Many MySQL users are familiar with using slow query logs and tools such as mysqldumpslow to identify poor-performing SQL commands, and MySQL 5.6 introduces new powerful tools in PERFORMANCE_SCHEMA. Both allow you to identify the date/time and the user account from which the command was issued, which is helpful – but if you’re using MySQL Enterprise Monitor (MEM), you can immediately identify the actual line of code responsible for the SQL command in question. This happens to be one of my favorite and powerful features of MEM, but it’s frequently overlooked by new and experienced MEM users alike, so I’m writing the post to highlight it.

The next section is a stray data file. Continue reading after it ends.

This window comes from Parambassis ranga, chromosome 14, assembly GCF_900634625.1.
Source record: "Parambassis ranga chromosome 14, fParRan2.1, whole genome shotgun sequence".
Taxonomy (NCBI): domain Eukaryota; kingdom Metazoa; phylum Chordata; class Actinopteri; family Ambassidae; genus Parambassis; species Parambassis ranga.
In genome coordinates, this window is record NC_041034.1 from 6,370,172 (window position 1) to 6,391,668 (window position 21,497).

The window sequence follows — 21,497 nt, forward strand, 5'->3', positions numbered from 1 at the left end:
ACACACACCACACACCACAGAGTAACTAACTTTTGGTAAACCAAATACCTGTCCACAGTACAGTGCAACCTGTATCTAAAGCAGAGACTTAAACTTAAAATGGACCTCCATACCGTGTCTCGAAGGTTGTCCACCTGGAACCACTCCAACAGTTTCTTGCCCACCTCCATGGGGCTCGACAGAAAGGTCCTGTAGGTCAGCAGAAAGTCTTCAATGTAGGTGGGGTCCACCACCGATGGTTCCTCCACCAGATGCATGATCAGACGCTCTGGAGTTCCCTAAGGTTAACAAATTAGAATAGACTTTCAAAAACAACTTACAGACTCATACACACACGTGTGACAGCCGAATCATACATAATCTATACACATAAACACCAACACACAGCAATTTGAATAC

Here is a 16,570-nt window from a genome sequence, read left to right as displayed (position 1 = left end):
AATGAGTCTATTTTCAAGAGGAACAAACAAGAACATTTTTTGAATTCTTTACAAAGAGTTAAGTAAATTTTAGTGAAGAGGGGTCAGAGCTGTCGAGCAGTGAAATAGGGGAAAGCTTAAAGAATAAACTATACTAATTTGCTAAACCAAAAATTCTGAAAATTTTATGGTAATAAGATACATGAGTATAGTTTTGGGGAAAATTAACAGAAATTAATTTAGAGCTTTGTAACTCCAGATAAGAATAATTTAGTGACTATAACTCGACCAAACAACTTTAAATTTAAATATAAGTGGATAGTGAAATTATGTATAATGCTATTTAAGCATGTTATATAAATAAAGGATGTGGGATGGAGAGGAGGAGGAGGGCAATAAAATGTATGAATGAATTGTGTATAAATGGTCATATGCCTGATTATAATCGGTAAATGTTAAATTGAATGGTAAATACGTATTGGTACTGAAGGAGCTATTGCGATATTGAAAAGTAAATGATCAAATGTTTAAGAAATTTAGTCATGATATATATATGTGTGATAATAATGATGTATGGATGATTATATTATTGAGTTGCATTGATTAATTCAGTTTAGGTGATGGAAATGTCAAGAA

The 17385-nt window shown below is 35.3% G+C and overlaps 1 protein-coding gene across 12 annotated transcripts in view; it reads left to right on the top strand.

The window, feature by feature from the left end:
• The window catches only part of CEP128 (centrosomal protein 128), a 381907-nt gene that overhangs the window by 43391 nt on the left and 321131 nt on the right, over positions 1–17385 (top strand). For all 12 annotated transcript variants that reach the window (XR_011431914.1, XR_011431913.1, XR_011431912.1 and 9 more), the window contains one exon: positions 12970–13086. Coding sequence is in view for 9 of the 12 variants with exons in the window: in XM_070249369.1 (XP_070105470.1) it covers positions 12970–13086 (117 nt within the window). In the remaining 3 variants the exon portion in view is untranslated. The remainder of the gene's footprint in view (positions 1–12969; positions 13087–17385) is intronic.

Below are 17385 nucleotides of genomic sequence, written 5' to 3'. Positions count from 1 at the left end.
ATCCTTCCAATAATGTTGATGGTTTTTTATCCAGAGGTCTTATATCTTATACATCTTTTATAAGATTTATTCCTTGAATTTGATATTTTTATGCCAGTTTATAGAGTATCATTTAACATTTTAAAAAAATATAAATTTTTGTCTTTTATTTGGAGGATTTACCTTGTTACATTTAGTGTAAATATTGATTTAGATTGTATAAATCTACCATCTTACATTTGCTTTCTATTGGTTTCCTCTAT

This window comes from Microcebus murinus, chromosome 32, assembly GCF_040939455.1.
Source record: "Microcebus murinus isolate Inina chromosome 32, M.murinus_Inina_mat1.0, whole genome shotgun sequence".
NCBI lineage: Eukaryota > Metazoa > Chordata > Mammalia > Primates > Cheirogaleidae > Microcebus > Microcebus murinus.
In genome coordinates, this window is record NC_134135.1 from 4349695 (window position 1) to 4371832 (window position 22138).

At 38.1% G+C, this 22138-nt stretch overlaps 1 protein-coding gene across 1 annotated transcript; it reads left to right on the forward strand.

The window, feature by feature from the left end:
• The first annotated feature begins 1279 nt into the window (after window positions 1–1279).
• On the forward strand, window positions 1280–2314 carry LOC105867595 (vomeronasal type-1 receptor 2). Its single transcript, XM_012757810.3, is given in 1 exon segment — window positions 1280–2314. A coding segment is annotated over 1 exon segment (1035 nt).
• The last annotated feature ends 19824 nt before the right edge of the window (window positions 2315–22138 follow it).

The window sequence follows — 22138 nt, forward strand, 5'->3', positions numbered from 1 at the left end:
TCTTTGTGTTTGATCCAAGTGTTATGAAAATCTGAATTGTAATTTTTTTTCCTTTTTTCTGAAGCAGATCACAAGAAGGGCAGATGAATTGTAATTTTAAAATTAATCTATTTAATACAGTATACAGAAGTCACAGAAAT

MySQL Enterprise Monitor, of course, is a commercial product that’s part of the MySQL Enterprise subscription. But it’s freely-available under 30-day trial terms for evaluation from Oracle Software Delivery Cloud – if …[Read more]